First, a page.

A tractor works a Midwest corn field. (Scott Olson/Getty Images)
Agriculture Secretary Tom Vilsack faced questions on how his agency is doling out emergency pandemic aid last week during a hearing before the House Agriculture Committee.
Vilsack, a former governor of Iowa who also served as agriculture secretary during the Obama administration, said the Department of Agriculture is working to distribute money provided by the American Rescue Plan to farmers who have suffered during the pandemic.
Rep. Austin Scott, a Georgia Republican, asked Vilsack how some $10 billion in disaster relief for extreme weather is being distributed.
Vilsack said that about $750 million went to the livestock industry and that the agency is using crop data to figure out how much in payments should go to farmers in the grain industry.
“The goal here is to try to get these payments out this spring,” he said.
Republicans on the committee aired concerns about hiring problems, regulations and the supply chain. Scott said the chemical industry in his state has reported difficulty with distributing materials and has struggled with labor shortages.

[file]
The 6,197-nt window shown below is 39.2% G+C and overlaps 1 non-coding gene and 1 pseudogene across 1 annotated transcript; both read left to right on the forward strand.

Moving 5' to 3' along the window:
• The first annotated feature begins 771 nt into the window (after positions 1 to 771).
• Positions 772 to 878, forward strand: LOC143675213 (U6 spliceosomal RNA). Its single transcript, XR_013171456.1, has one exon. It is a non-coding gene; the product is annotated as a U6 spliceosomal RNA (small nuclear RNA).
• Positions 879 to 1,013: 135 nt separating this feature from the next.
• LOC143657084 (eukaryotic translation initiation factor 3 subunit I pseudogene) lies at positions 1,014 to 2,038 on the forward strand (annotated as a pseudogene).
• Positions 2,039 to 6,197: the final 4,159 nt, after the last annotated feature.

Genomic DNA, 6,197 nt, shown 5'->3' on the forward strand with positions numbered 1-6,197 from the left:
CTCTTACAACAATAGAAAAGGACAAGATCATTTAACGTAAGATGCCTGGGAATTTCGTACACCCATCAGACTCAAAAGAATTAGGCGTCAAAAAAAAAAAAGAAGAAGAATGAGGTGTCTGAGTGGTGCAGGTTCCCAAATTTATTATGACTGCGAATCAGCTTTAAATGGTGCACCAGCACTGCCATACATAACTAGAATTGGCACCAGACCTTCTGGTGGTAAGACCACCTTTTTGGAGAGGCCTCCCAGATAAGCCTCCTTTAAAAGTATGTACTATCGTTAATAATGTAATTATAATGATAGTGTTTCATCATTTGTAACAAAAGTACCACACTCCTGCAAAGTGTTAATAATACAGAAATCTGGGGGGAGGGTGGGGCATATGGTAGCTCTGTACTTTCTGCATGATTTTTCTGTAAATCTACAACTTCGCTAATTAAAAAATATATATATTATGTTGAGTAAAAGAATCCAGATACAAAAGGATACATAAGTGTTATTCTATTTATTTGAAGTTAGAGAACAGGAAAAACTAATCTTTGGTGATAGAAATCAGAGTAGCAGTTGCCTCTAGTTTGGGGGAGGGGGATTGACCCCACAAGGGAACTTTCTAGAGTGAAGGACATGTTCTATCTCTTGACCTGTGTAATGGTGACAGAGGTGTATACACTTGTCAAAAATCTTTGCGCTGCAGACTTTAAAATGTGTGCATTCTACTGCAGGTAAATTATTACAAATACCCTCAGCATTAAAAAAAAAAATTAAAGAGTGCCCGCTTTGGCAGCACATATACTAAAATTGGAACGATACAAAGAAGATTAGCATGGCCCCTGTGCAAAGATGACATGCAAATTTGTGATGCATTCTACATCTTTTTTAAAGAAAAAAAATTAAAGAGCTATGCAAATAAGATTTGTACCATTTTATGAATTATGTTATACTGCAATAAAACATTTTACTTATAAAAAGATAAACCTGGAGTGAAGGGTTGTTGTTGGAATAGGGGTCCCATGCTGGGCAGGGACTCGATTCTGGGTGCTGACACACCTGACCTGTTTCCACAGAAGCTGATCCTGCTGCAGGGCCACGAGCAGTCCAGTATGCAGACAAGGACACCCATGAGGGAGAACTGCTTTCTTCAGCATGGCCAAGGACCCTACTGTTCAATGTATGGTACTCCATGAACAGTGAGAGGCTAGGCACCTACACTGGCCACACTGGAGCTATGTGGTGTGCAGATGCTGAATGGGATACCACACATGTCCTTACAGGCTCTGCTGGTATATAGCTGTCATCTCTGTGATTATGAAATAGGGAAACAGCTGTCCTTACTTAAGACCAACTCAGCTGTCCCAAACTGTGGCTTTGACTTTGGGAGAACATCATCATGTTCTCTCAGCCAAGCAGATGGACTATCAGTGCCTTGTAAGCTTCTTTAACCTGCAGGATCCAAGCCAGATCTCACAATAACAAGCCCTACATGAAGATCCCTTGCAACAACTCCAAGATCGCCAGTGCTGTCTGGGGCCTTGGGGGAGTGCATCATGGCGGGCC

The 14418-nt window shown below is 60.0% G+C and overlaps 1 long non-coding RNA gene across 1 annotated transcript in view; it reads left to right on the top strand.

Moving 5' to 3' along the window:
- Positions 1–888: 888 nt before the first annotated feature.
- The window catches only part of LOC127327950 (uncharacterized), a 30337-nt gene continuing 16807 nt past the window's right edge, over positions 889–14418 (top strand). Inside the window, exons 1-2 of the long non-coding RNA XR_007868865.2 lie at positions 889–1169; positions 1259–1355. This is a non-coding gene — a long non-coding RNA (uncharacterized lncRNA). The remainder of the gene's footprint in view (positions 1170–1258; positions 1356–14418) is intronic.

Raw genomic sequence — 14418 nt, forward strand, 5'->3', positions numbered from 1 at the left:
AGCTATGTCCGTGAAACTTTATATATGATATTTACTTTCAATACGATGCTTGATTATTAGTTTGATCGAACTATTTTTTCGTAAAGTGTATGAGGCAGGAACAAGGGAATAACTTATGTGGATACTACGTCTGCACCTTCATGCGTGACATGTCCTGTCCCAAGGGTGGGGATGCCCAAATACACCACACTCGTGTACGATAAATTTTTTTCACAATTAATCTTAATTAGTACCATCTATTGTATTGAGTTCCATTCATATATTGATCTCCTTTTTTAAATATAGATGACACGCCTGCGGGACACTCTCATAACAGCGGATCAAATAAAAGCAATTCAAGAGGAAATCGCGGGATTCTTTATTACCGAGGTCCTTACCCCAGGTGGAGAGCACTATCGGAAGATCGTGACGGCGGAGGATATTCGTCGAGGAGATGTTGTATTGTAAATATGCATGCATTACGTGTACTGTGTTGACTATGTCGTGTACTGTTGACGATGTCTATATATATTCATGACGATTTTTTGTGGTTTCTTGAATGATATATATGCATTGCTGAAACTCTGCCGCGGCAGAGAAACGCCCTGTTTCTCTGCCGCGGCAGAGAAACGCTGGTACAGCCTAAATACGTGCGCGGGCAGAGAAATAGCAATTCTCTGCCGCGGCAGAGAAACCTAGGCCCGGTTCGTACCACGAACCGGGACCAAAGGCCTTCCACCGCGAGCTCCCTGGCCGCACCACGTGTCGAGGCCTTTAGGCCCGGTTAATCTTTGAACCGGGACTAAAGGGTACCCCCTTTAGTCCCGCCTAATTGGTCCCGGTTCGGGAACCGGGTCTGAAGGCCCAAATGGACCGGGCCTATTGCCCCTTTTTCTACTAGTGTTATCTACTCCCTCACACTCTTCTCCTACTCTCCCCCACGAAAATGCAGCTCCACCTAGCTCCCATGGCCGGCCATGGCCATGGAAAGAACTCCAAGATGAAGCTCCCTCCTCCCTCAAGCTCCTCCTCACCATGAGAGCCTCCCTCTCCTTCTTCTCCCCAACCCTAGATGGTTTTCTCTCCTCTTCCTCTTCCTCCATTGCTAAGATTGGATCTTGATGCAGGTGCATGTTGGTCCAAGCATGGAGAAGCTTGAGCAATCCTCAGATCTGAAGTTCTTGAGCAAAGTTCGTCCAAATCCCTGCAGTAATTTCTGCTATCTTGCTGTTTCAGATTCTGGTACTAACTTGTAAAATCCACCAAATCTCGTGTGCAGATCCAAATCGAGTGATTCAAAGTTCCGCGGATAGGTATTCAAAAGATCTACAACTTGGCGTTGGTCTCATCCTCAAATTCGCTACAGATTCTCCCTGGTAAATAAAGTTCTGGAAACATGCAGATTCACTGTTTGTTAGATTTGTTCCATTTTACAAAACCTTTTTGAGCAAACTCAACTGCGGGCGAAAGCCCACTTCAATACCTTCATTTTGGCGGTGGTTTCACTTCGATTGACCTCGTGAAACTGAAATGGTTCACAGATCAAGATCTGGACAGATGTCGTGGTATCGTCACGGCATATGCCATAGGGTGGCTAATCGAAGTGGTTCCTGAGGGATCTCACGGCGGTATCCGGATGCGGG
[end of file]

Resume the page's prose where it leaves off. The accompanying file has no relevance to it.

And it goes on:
The top GOP lawmaker on the committee, Glenn ‘GT’ Thompson, R-Pa., said he was also concerned about labor shortages and supply chain issues.
“Our communities are looking for solutions, and they don’t need regulatory burdens,” he said.
“We are concerned by the lack of truck drivers,” Vilsack said, adding that USDA is working with the Labor Department to speed up the process to get apprentices certified to operate semitrailer trucks.
Rep. David Rouzer, a North Carolina Republican, criticized USDA’s Grain Inspection, Packers and Stockyards Administration enforcement efforts, which aim to provide fair marketing practices for agricultural products.
Rouzer was critical of USDA application of GIPSA regulations to the meat and poultry industries, arguing that “new rules and regulations add to cost.”
“Farmers deserve a fair share in the marketplace and they don’t get a fair shake,” Vilsack said. “They have the rug pulled out from them on many occasions. This is about fundamental fairness.”
Vilsack said those regulations are a part of USDA’s business and oversight and are necessary because 85% of beef processing belongs to four companies, 70% of pork processing belongs to four companies and 50% of poultry processing belongs to four companies.
“It’s simply too concentrated. There’s not enough capacity and there’s not enough competition,” he said.
“Frankly, if we had more competition, we’d give consumers more choice, and if consumers had more choice, then I guarantee that’s also going to impact and affect price in a positive way.”
Our stories may be republished online or in print under Creative Commons license CC BY-NC-ND 4.0. We ask that you edit only for style or to shorten, provide proper attribution and link to our web site.